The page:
I knew next to nothing about Rango going in, and since I'm not a huge fan of animation, I can't say I expected anything more than a run-of-the-mill children's movie. Boy, was I wrong. A charming love letter to the romanticized Wild West myths, Rango didn't just end up being one of the best films I've had the pleasure of watching this year, but also one of the best Westerns in recent memory.
Rango tells the story of its titular character, a Hawaiian shirt-wearing pet chameleon with a penchant for theater who finds himself stranded in the middle of the Mojave desert, which is essentially his first contact with the world outside the microcosm of the fishbowl that he has…
any movie that came out after 2009 that features animals is a "discount fantastic mr. fox".
For some reason I watched this movie instead of doing my homework.
"Rango's" most important aspect is definitely its pure and passionate message that carries an underlying theme of heroism through symbolism and heart. The film is held together by stellar animation, intriguing characters, and an engaging story that truly makes "Rango" an original treat.
Walt Disney has ruined animation. I'm not kidding.
Now I've loved plenty of Disney films, i.e. The Lion King or Fantasia, but through monopolizing Disney have created a formula of what animated movies are expected to be. This formula is defined as safe and friendly in look, character, plot, and themes. Deviance from this archetype of kid animated movies can limit filmmakers interested in shaking the medium up with their daring creativity. A prime example is 2014's Academy Awards, in which the unique Lego Movie and Song of the Sea lost Best Animated Feature to Big Hero 6; one of the blandest, most archetypal, and least surprising animated works in recent years.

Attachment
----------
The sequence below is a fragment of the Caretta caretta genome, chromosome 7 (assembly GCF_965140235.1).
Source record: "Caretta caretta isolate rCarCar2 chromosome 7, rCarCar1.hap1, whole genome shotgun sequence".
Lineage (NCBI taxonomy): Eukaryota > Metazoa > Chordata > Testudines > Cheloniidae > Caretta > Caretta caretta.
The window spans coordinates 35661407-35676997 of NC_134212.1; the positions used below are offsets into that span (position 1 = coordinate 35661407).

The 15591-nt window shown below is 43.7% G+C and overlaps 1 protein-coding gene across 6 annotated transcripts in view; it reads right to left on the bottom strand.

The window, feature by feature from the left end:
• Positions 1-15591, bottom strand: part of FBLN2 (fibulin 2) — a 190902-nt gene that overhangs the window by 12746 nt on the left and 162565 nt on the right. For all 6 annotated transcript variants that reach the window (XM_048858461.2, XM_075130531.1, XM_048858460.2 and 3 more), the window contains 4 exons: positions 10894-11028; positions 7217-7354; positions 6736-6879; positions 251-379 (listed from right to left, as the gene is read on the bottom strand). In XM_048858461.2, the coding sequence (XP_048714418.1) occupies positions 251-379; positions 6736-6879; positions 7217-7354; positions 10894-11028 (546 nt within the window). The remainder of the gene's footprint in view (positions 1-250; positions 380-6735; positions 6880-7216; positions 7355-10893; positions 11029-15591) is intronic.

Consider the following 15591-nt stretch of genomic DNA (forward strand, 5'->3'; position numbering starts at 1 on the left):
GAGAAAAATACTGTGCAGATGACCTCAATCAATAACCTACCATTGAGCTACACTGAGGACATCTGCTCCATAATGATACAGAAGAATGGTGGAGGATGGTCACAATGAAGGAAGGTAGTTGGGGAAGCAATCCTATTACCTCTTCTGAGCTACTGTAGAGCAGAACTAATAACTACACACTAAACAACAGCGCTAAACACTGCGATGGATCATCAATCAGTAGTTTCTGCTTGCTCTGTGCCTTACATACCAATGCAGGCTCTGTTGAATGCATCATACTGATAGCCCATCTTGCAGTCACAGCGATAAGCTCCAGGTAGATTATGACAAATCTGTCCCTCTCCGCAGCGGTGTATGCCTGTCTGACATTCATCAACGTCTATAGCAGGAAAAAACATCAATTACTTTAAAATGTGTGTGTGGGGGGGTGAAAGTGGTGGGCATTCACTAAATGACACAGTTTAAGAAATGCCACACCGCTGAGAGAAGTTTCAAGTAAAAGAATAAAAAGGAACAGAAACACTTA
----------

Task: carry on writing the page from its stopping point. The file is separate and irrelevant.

Sure Warner Bros., Don Bluth, and DreamWorks have…
Rango is a fucking masterpiece. If you want to be the hero, just be the hero. The idea is so simple and so pure, and Gore Verbinski gets it, he just gets it. Not only is this film visually gorgeous but it is so narrativly taught it literally physcially feels good to think about. THIS is what animation should be. Also, lots of animals get brutally murdered in this "kids" movie, so that's at least 3, 3.5 stars right?
I didn't love it
Help me out with this one guys.
I think Some Like it Hot is the one that marked me the…
Every film that has ever been nominated for an Academy Award in any category. Enjoy!